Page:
.comment-link {margin-left:.6em;}

Creative Web Development - CSS, XHTML, Javascript and RTML for Yahoo Store

Wednesday, August 17, 2005

Pictures from my Garden, Blossom End Rot Information

Some of these are a little blurry, still getting used to this camera. (8(|)

Backyard plants from front to back, left to right:
  • Peppers - orange rectangle
  • Peppers - big green rectangle
  • Peppers - white circle
  • Tomatoes - huge plant in the middle
  • Sunflowers - all four circles on the right. Notice how squirrels ate the middle ones in half - sprinkling the ground with crushed red pepper seems to have deterred them since.
  • Peppers - green rectangle on table
  • Jalapenos - behind tomatoes
  • Sunflower - HUGE yellow one in back - the head is so large and heavy, it bends!
  • Peppers - on the deck in the orange rectangle
  • Morning Glories - on the deck climbing the house

Blossom End Rot:
Two or three more days, and Wilkes Barre breaks its record for the most 90 degree temperatures in a summer. GOOD LORD! Anyway, this problem is the reason 3/4 of my first crop of peppers has blossom end rot (BER). The bottom 25-50% of the peppers are mushy and grey/yellow, but the part of the pepper that looks ok is still edible (hooray!). The main cause of BER, I've found, is the soil going from extreme wet to extreme dry. It happens on the extremely hot days, when I'm at work - I don't have any kind of irrigation set up (THIS year...sure will next year!), and I give them a full water at 9 before I leave for work - but if I can't come home to water them over lunch, by 5pm they're bone dry. Then I would give them a full watering to make up for it - and the roots would get shocked. That shock causes BER. There are some ways to counter it - and it seems like mine are coming back and this crop will be more of a 25-40% blossom end rot ratio. Luckily my tomatoes haven't been too affected, mostly because they're in a much larger pot, and shaded more than the pappers (which have since been moved to be shaded as well).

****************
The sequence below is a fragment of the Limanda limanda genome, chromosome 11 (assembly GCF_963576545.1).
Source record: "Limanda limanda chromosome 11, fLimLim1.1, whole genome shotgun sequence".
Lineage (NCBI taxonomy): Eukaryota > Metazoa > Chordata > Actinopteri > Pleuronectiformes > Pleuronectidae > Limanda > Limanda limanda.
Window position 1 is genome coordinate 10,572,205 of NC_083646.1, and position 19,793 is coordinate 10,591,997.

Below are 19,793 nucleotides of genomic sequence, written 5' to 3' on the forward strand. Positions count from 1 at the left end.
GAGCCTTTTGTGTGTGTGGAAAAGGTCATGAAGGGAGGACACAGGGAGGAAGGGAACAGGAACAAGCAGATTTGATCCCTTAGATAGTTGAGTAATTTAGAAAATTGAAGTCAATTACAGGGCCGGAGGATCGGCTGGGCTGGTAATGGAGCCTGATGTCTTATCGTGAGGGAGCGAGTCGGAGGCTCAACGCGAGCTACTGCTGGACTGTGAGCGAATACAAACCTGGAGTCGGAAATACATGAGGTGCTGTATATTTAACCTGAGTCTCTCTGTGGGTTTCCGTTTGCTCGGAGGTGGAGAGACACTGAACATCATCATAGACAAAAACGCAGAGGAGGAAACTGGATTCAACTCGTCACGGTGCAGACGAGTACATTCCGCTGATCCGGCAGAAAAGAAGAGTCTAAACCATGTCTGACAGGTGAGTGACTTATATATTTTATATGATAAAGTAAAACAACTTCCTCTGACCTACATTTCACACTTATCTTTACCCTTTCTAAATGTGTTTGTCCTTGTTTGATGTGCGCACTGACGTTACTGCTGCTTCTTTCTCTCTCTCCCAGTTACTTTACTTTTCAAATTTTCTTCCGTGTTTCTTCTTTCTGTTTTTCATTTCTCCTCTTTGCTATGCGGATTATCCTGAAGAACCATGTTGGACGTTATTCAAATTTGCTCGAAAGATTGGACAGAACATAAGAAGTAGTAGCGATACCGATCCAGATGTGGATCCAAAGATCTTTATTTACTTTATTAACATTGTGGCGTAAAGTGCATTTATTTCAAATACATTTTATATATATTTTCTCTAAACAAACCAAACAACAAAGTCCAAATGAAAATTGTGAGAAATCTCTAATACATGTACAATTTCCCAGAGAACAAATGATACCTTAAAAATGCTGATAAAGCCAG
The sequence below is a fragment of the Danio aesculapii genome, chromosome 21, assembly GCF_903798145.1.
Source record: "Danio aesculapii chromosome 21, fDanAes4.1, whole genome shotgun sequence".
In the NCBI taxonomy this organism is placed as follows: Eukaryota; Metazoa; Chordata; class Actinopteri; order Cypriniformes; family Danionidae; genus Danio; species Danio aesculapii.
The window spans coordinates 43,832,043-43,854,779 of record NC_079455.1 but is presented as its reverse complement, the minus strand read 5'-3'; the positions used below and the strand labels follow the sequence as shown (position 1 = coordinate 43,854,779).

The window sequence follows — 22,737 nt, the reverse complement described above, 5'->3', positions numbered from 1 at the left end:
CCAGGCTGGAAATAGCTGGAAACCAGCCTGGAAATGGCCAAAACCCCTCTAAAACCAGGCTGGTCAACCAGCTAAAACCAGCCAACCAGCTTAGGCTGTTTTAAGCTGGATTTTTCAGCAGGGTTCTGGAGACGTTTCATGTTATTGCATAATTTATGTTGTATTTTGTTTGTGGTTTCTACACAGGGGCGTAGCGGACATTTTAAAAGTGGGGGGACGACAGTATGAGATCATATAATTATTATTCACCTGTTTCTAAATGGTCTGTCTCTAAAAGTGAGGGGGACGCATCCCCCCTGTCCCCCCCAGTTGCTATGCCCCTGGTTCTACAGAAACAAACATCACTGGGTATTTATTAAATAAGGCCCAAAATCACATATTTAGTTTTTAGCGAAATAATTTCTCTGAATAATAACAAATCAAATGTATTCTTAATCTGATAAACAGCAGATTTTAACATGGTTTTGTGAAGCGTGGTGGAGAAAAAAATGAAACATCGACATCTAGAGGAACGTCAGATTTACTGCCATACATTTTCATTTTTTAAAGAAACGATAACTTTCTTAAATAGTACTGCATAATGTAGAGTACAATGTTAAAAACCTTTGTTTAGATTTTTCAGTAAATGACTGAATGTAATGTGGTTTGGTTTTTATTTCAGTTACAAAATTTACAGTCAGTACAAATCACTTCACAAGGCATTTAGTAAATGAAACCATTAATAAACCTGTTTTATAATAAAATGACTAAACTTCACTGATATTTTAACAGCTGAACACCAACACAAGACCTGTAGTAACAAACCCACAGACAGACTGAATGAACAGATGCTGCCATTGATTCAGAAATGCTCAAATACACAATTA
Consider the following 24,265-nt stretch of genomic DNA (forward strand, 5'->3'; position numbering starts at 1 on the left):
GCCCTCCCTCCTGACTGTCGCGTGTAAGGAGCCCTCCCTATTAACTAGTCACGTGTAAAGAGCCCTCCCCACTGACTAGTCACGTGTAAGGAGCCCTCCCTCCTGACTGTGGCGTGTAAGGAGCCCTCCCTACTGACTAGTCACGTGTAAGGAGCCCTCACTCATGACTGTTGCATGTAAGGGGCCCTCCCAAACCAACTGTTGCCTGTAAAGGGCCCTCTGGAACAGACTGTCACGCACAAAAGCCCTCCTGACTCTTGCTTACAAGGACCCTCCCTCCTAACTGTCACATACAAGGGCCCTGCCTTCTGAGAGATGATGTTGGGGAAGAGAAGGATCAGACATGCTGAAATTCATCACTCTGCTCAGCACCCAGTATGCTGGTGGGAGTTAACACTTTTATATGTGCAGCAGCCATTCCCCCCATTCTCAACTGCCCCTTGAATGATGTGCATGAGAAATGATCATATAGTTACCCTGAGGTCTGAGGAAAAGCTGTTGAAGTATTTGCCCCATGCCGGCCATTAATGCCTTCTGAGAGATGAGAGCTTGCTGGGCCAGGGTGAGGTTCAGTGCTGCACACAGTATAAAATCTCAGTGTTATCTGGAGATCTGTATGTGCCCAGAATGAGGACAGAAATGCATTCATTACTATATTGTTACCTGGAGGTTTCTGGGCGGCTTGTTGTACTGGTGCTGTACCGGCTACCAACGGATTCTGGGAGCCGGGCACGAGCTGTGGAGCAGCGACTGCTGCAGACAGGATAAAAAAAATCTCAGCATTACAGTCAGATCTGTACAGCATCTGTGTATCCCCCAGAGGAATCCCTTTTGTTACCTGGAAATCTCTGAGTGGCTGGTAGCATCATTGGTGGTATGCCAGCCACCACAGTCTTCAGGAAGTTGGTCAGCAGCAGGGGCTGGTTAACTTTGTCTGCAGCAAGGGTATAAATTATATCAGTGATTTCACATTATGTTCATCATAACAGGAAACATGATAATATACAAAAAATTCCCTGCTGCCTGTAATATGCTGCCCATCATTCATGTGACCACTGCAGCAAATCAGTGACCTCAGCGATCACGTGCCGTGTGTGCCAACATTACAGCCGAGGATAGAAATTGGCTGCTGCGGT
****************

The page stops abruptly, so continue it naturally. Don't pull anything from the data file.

Resources

[1] Blossom End Rot Information from Ohio State
[2] Blossom End Rot Information from Cornell
[3] Commonly Encountered Pennsylvania Spiders - Penn State Entomology Department Fact Sheet
[4] Sunflower Seeds Strawberry Blonde Sunflowers at The Sunflower Farm

3 Comments:

  • love the pics - thanks!

    By Anonymous O azam, at 7:59 PM  

  • That is one awesome picture of that basil plant! WOW! How did you get it to grow so huge??? Did you use fertilizer? What type of basil plant is it? (sweet basil maybe?) How long did it take you to grow it that big? My e-mail address is matlutzac@hotmail.com Your site is pretty cool!

    By Anonymous Matt L., at 2:02 PM  

  • We can find out it?

    By Anonymous Best Poker Sites, at 12:13 PM  

Post a Comment

Links to this post:

Create a Link

<< Home

Google
 
nunzi.blogspot.com    Web